8:40am: Team vehicles are moved around yet again and mechanics prepare the insides of the cars for the day's work. Trash from the previous day is cleaned out and spare parts, tools, and wheels are loaded back in. Farrar's race bike sits securely in the meantime on the team car, waiting for the planned 10:45am departure to the stage start.

10:15am: Team vehicles head off for refueling as needed.

10:45am: All riders and staff load into team buses and cars (the service truck heads directly to the hotel for that evening) and depart for the stage start in Tournus.

11:45am: After a bit of a traffic jam (and a convenient police escort through the outskirts of town), buses and cars park in the designated area. Bikes are immediately unloaded and positioned alongside the bus behind a portable barrier.

12:30pm: Farrar exits the team bus, grabs his bike, and then heads to the sign-in area. Afterwards, he returns to the bus for a few more quiet minutes before the racing begins for the day. Once again, the bike lies in wait alongside the bus.

12:50pm: Farrar and the rest of the Garmin-Transitions team re-emerge from the bus, saddle up, then head to the start area.


Tyler Farrar grabs his bike and heads to rider sign-in.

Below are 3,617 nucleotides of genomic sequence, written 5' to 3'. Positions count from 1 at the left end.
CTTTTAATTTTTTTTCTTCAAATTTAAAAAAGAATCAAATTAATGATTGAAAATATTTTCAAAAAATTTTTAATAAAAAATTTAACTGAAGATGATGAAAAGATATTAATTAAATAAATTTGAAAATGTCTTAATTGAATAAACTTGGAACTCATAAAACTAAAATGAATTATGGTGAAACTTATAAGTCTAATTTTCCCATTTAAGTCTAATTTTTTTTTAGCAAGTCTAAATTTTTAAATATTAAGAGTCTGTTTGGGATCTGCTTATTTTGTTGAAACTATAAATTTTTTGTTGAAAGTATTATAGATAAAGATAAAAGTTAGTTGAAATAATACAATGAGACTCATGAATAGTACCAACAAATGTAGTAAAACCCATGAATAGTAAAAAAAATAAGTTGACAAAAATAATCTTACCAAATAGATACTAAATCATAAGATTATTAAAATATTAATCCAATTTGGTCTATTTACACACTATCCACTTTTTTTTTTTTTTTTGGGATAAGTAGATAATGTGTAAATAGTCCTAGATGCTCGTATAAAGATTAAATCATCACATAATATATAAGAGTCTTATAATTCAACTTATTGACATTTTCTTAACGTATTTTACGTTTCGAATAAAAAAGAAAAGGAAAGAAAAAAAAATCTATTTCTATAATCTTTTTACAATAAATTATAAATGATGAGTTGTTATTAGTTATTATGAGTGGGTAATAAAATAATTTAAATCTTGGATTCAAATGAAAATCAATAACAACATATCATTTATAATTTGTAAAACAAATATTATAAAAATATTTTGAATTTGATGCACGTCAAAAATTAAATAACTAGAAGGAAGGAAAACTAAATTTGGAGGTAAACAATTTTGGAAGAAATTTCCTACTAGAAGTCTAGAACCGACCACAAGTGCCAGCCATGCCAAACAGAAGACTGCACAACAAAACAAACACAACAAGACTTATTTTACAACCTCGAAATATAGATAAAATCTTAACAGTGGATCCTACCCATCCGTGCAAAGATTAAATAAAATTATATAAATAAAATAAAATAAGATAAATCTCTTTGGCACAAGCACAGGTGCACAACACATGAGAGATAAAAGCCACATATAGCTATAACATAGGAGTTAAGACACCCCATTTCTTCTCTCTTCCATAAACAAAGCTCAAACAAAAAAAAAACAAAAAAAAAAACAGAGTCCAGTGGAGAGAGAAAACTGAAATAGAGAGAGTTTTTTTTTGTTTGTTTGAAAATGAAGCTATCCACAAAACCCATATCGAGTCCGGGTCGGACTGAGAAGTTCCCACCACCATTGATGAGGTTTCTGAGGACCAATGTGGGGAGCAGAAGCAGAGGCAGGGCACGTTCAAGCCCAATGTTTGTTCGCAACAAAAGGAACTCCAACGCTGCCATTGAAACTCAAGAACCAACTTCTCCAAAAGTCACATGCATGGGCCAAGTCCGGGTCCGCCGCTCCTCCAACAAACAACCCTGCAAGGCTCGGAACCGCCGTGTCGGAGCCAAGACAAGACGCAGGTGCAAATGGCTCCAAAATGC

1:00pm: The gun goes off and racing begins!

1:00-5:45pm: Farrar (and his bike) cover 165.5km (102.8mi), including six categorised climbs and three intermediate sprints. At this point of the race, Farrar is mostly trying to recover from severe injuries sustained in stage two and in content to safely roll in in 156th place, 22:17 behind stage winner Sylvain Chavanel (Quick Step).

Farrar's bike has an easier time, finishing with no mechanicals and no crashes.

5:50pm: Farrar arrives back at the team parking area and dismounts his bike before making his way onto the team bus to begin his recovery process while the bike is reloaded onto a team car.

6:30pm: Team vehicles depart to the hotel for the evening, located roughly 45 minutes away just across the border in Chavannes-Debogis. Along the way, an intense thunderstorm erupts and all of the bikes are pelted with rain and hail.